About 95% of Hydrogen we use today comes from processing natural gas. The remainder is produced using electrolysis – a process that splits water into its individual components, Hydrogen and oxygen. Some of the specific technologies used to produce Hydrogen include:

Steam reforming

converts methane (and other hydrocarbons in natural gas) into Hydrogen and carbon monoxide by reaction with steam over nickel catalyst. The carbon separated from the Hydrogen in the reforming process may be captured and sequestered to avoid damage to the environment. Electrolysis uses direct electrical current to split water into Hydrogen at the negative electrode and oxygen at the positive electrode.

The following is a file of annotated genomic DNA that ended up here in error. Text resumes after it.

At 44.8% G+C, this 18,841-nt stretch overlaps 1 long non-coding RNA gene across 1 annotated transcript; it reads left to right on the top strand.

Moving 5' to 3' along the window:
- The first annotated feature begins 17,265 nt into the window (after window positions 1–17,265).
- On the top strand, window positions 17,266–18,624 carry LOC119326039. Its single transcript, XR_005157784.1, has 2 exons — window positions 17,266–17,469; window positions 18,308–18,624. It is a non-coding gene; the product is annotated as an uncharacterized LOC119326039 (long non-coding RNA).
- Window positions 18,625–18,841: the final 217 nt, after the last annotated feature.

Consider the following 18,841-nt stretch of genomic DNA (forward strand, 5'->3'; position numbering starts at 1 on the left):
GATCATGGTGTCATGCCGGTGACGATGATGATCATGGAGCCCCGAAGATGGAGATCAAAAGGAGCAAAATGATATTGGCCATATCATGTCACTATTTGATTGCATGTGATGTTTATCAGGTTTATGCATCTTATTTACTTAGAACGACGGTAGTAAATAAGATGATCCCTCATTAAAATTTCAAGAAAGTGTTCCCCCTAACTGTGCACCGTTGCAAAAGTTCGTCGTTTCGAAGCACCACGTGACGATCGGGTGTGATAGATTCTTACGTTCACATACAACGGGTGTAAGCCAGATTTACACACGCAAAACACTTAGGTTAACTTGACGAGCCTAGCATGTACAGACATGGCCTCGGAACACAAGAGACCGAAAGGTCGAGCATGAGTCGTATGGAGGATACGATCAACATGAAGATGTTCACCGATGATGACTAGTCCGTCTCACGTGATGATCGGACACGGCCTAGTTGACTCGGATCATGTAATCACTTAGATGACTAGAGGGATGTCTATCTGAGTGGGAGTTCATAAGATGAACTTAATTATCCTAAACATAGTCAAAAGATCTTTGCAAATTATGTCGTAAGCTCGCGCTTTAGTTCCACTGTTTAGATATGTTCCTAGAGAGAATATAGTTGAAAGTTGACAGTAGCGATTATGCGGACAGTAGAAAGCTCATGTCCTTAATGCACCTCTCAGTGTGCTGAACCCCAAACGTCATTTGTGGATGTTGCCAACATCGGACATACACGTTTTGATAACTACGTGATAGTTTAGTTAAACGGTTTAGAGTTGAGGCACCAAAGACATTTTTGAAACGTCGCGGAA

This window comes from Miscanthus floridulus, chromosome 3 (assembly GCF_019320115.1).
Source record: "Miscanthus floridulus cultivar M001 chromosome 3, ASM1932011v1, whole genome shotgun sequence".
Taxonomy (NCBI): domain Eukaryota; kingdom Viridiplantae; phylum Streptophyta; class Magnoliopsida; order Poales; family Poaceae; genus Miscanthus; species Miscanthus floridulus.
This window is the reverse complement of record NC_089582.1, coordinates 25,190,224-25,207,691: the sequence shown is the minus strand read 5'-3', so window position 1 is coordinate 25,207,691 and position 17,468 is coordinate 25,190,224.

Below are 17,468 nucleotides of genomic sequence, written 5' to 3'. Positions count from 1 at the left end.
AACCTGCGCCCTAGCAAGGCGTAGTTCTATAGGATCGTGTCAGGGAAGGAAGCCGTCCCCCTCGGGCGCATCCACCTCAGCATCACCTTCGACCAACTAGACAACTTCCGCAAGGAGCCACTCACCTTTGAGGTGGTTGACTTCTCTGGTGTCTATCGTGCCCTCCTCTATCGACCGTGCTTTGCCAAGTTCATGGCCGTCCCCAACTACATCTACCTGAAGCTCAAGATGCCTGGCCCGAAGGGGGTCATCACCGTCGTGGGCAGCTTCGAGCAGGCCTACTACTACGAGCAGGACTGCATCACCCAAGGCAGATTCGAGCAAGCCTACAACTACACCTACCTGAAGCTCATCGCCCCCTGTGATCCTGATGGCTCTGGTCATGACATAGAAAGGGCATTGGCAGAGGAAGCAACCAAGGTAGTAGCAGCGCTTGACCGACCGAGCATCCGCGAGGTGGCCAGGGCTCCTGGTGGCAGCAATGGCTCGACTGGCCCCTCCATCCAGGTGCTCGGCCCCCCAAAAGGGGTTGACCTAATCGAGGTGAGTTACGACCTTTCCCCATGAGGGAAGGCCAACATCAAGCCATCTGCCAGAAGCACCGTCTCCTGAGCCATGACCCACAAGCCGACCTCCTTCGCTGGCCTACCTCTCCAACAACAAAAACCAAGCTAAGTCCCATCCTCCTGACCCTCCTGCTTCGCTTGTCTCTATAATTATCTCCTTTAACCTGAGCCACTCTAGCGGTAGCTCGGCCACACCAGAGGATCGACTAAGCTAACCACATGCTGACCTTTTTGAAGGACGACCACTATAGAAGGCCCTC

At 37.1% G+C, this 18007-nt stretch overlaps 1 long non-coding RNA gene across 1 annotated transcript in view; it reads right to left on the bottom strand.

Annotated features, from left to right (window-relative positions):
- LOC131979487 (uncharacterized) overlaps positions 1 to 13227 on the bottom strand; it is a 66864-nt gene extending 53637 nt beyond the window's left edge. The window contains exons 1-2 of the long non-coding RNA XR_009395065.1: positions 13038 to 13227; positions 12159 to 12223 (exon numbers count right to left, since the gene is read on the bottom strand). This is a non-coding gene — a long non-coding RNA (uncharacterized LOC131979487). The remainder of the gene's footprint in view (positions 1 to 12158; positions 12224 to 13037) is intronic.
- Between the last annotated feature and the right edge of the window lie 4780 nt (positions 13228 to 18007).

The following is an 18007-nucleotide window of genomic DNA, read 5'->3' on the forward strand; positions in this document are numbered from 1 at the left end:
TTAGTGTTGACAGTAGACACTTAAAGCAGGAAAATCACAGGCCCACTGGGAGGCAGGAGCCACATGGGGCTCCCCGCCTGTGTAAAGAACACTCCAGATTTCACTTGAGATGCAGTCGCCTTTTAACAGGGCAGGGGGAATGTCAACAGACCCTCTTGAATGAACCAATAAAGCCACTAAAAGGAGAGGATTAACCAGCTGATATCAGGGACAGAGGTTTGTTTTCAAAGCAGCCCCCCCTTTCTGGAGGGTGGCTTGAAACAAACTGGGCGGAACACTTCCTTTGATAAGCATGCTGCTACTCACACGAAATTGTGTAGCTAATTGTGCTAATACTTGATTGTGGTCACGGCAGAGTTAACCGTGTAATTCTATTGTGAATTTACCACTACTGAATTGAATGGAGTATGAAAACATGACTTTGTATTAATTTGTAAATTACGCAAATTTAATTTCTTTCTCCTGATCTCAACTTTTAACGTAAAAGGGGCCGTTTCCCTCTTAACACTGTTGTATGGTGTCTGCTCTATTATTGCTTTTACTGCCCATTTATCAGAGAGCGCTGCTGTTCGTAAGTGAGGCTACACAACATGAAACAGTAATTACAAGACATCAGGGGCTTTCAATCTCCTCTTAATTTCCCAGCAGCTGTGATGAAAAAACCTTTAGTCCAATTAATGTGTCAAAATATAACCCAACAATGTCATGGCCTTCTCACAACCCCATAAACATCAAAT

• Steam electrolysis is a variation on conventional electrolysis.
  • Thermo chemical water splitting uses chemicals and heat in multiple steps to split water into its component parts.
  • Photo catalytic systems use special materials to split water using only sunlight.
  • Biological systems use microbes to break down a variety of biomass feedstock's into Hydrogen.
  • Thermal water splitting uses a very high temperature (approximately 1000°C) to split water.
  • Gasification uses heat to break down biomass or coal into a gas from which pure Hydrogen can be extracted.

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